Cameron to announce new strike brigades in strategic defence review

Two five,000-robust strike brigades for speedy deployment missions will be a central feature of the strategic defence evaluation. Photograph: Noah Smith/Commissioned for The Guardian

David Cameron will announce two new 5,000-strong strike brigades for fast deployment missions as a central feature of the government’s most recent strategic defence assessment. He will also promise a £12bn boost in the equipment spending budget, taking total spending to £178bn on defence equipment and help over the next decade.

In a forward to the evaluation due to be launched by Cameron himself, the prime minister states: “At its [the approach] heart is an understanding that we can’t pick amongst traditional defences against state-primarily based threats and the want to counter threats that do not recognise national borders. Right now we face both and we have to respond to both.”

The boost to defence spending comes alongside a commitment to enhance the counter-terrorism spending budget by 30%, which will fund a range of measures such as an extra operations centre to allow MI5 to react far more quickly to threats in the UK.

The final defence overview in 2010 is largely remembered for enormous spending cuts and the new evaluation will include a commitment to plug gaps in the UK’s capability, like new aircraft to fly from the country’s two new Queen Elizabeth class aircraft carriers at the moment becoming constructed by a consortium including BAE systems.

The new strike brigades are due to be ready in 2025 and are intended to project UK power, with the capability to deploy thousands of kilometres away. Each brigade will use the new Scout variety of automobiles and also have access to 600 armoured autos.

Cameron will also announce on Monday the acquire of nine new Boeing P8 maritime patrol aircraft for surveillance, anti-submarine and anti-surface ship warfare. They will replace the Nimrod aircraft scrapped in 2010 that left a glaring hole in the ability to detect enemy submarines in UK waters, such as at the entry point to the submarine base in Faslane.

They will be created to defend Trident submarines and the two new aircraft carriers. The maritime aircraft has been a distinct request of the Royal Navy after the loss of Nimrod. These roles need an aircraft that can carry torpedoes as properly as becoming fitted with a broad range of sensors, such as radar and sonobuoys that are operated from the rear of the cabin by a group of specialists. These aircraft will also offer maritime search and rescue and surveillance capabilities over land.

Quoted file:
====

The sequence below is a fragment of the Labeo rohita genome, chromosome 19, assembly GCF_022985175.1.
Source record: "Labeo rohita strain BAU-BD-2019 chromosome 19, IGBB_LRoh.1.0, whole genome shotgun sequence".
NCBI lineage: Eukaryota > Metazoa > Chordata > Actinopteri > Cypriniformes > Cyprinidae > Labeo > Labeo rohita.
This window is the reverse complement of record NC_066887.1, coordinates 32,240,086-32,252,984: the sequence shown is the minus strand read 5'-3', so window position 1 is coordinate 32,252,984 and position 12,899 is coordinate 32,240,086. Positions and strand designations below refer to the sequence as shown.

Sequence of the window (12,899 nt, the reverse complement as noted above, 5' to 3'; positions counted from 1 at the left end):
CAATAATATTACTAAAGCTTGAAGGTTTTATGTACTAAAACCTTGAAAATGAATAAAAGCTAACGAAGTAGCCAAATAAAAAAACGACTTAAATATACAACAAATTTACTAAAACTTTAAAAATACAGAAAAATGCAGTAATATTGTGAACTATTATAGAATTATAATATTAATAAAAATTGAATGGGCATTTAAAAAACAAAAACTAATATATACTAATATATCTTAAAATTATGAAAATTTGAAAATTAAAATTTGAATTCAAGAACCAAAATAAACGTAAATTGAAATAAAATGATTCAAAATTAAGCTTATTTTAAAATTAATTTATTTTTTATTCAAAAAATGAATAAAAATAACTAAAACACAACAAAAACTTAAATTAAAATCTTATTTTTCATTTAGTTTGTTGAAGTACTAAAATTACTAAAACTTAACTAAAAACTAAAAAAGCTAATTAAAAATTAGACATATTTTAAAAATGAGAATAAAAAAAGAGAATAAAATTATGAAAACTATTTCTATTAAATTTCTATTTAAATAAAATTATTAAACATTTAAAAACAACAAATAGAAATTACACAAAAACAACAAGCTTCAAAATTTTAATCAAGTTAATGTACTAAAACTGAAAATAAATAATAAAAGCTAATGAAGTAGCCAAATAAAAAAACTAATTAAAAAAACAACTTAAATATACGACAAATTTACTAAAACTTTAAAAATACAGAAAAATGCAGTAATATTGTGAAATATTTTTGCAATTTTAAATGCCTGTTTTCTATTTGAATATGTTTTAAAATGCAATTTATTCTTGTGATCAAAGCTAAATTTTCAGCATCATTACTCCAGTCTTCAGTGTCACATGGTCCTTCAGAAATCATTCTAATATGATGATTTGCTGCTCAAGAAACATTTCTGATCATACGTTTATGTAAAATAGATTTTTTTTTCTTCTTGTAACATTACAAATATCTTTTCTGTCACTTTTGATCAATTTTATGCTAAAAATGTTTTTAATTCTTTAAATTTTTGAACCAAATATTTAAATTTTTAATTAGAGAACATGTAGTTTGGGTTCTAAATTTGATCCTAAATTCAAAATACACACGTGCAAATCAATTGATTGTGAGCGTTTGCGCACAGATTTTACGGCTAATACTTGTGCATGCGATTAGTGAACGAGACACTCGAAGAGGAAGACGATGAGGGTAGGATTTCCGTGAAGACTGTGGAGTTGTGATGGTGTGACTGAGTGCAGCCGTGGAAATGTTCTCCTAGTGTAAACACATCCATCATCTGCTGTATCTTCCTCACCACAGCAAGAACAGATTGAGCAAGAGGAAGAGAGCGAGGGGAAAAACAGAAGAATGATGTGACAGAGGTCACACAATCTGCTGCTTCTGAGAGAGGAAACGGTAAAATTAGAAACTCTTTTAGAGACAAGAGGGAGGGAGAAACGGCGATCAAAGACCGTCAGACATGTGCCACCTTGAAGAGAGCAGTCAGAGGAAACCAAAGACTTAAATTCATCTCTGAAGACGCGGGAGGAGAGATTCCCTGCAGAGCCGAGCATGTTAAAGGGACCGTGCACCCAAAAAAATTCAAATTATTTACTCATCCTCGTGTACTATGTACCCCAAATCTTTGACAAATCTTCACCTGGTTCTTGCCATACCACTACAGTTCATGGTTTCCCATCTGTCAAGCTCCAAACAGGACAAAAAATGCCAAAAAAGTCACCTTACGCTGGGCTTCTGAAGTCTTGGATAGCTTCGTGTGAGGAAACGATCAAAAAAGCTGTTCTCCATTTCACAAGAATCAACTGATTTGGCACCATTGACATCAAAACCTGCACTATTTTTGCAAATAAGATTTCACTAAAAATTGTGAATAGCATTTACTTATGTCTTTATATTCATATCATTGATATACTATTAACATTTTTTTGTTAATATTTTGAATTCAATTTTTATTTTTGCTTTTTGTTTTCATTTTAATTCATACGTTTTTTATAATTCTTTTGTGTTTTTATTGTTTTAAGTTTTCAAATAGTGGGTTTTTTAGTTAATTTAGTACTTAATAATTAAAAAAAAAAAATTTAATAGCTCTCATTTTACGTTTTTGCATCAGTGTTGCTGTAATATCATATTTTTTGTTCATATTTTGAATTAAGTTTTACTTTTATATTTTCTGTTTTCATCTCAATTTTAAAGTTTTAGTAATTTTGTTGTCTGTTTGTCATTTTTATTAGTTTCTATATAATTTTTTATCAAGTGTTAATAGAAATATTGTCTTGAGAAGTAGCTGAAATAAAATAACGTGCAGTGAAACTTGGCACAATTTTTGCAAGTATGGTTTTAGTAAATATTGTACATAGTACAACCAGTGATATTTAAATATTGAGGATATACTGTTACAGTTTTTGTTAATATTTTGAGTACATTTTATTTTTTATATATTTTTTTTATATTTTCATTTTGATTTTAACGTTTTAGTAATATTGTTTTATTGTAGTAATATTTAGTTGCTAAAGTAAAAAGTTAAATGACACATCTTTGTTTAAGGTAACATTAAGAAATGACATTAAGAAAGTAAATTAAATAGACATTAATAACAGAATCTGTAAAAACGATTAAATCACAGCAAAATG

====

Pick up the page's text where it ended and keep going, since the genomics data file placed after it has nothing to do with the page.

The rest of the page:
The prime minister will also extend the life of the UK’s Typhoon aircraft for an 10 additional years by way of to 2040, allowing the creation of two further squadrons. This will mean a total of seven frontline squadrons, consisting of about 12 aircraft per squadron.

Fitted with a new active electronically scanned array radar to make certain they can continue to operate in hostile environments in the future, the Typhoons will continue at least until the generation of F-35 joint strike fighters grow to be operational. There is also expected to be an improve in the quantity of sailors to run the two new aircraft carriers due to be operational by the end of the parliament.

Cameron will make a point of emphasising that the UK is one particular of the few Nato nations to meet its commitment to commit 2% of GDP on defence. Setting out the case for additional spending, Cameron says in a forward to the 5-yearly overview: “This is vital at a time when the threats to our nation are expanding. From the rise of Isil [Islamic State] and higher instability in the Middle East, to the crisis in Ukraine, the threat of cyber attacks and the risk of pandemics, the world is much more unsafe and uncertain these days than five years ago.

“So even though each and every government should select how to spend the money it has available, every penny of which is hard-earned by taxpayers, this government has taken a clear choice to invest in our security and safeguard our prosperity.”

Cameron has currently said the overview will consist of £2bn over the next five years to bolster Britain’s particular forces for the fight against extremist groups such as Isis. It will also double its Reaper drone fleet by 2020. George Osborne also announced a 30% increase in counter-terror spending, saying it will rise from the £11.7bn number set out in the summer time budget to £15.1bn.

The Treasury mentioned the cash will also be used for what it described as a national digital exploitation service “to allow the processing of seized phones, computers and devices for evidence and intelligence leads, enhancing police and intelligence agencies’ potential to recognize and disrupt possible attacks and prosecute terrorists”. Capability to gather net communications records will also be funded.

Some of the income will be utilised to upgrade technologies and boost border police, but it will also allow enable a fusion of intelligence with the armed forced creating it easier to take action against terrorists in hostile operating environments.

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